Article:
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How to Use a Belt for Olympic Lifts

By CFBadmin | In Blog | on January 31, 2016

This is a guest post from Drew Dillon, a coach and gym owner who is a personal coach to 2012 Olympian Holley Mangold. Drew is the creator of Olyeye – a teaching tool that has helped coaches and athletes understand “causes” vs “symptoms” when it comes to weightlifting technique. You can follow Drew on Instagram and YouTube.

Has anyone given you specific direction on using a belt for the Olympic lifts? Or are you just putting the belt on and expecting it to work? Let me tell you a story about the day I first realized there was more to a belt than just putting it on.

I was back squatting 206kgs (453lbs). I remember it like it was yesterday. This was not my max weight for a squat and as I lowered for the squat all seemed well. But then when I went to drive out of the bottom things fell apart. I started to collapse so I bailed.

At that moment a coach approached me and asked, “how are you using that belt?” I responded with a horrified look of confusion. At that point he said, “you need to push out against it.”

We re-racked the weight and I tried his cues, and to my amazement I made 206kgs with ease! I then went on to squat that weight for five more singles. When I first started I was just putting the belt on and expecting it to work. No one took the time to give me any instruction around using a belt. Luckily there was no injury, but I was missing some big weights.

**********WATCH THIS VIDEO**********

https://youtu.be/oHYbY4-b3ys

The Core – Simplified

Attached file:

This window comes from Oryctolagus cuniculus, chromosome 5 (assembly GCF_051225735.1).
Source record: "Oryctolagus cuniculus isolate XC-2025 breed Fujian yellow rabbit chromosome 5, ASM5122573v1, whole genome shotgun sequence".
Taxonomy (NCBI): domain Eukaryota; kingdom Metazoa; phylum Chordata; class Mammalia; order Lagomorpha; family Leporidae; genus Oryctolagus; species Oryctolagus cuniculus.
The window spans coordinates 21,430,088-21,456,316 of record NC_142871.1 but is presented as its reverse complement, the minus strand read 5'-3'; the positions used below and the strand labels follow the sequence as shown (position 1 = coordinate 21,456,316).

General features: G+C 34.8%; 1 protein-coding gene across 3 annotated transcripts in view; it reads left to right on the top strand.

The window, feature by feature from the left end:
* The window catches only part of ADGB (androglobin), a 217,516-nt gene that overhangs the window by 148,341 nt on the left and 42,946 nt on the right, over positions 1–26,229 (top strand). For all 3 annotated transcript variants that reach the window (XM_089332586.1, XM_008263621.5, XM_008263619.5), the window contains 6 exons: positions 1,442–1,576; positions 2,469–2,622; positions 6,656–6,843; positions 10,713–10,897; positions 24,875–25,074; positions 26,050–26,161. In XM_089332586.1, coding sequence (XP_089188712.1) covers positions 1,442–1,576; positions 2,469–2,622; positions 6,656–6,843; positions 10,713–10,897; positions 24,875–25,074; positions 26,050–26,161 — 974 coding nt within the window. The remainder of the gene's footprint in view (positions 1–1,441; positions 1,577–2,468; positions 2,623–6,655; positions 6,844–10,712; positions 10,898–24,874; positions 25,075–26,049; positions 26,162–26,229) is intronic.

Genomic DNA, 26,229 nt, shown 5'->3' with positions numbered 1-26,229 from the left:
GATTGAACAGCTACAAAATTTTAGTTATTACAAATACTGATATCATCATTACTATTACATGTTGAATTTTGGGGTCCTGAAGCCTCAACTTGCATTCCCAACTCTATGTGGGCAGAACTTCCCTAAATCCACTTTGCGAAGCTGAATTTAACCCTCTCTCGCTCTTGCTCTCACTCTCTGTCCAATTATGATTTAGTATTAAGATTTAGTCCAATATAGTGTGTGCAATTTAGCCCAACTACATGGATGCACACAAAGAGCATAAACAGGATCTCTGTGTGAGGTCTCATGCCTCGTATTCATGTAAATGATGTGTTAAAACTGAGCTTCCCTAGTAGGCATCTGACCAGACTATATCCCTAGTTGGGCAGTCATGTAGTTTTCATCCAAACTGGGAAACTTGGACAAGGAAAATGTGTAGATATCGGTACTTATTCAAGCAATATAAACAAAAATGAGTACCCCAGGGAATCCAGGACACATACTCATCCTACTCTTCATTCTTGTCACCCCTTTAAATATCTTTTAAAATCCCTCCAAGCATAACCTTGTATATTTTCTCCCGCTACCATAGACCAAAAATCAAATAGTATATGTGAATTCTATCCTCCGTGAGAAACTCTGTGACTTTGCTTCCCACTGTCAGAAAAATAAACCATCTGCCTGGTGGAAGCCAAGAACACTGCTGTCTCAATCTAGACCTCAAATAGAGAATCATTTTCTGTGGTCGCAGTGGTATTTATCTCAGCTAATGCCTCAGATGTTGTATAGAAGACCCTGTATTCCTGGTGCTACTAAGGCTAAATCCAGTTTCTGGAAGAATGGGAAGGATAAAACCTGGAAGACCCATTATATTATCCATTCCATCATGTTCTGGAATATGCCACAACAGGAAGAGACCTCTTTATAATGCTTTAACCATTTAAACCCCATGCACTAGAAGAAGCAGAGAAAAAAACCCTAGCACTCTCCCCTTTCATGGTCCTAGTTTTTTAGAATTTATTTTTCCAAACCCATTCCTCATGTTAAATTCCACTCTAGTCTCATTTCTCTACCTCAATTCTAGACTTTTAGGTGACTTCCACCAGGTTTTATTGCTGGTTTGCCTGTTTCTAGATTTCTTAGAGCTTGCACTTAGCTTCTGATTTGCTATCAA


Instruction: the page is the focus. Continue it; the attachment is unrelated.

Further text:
I encourage you to watch this video. You’ll be much more successful with a belt if you can see it.

Lets simplify the core into three parts.

  1. The Diaphragm (top)
  2. The Abdominal Wall (sides)
  3. The Pelvic Floor (bottom)

Now these three parts have the opportunity to create a cylinder. And we can pressurize this cylinder using our breath!! This technique gives us the opportunity to support huge weight.

So what does the belt have to do with this?

The belt helps to add an extra barrier to the abdominal wall. Allowing us to create even more pressure than we would be able to do without it.

Two Ways to Use a Belt for the Olympic Lifts

Method 1: Using a belt for technique

When we use a belt for technique we’re not looking to replace the abdominal wall. We’re looking to help you “feel” how to breathe. You won’t tighten the belt, as you would for a max effort lift. It will be snug and have a little give.

Your focus will be to feel yourself breathing 360 degrees into the belt. Once you can do this then you must hold that pressure while going through a movement. A couple key movements are squats and deadlifts. (Olympic style deadlifts not powerlifting deadlifts)

*Note –In the video I show how to use a towel to help you breathe toward the spine. *

Method 2: Using a belt for maximal effort

When we fatigue and when we approach a max effort lift, our abdominal wall starts to struggle. The abdominal wall starts to fail at holding the intra-abdominal pressure that we’ve created.

Now we can use a belt to help us keep this pressure and not fall into a poor position. We must put it on tight and still breathe into it. It should not be comfortable (you would not want to walk around and talk to people with it on).

How to Use a Belt Successfully for the Olympic Lifts

Here is the key for success – you must breathe into the belt and hold that pressure through the movement.

Unfortunately, many athletes do the exact opposite. The athlete approaches putting a belt on by sucking in their stomach and breathing up into the chest. You’ve just turned your “core” into a weak link.

Check out the video above as you can actually see an athlete “breathe into a belt”. Also, check out this great article How to use a belt (properly) by Dr. Richard Ulm. He works with our athletes at Project Lift and inspired this video.

-Drew Dillon

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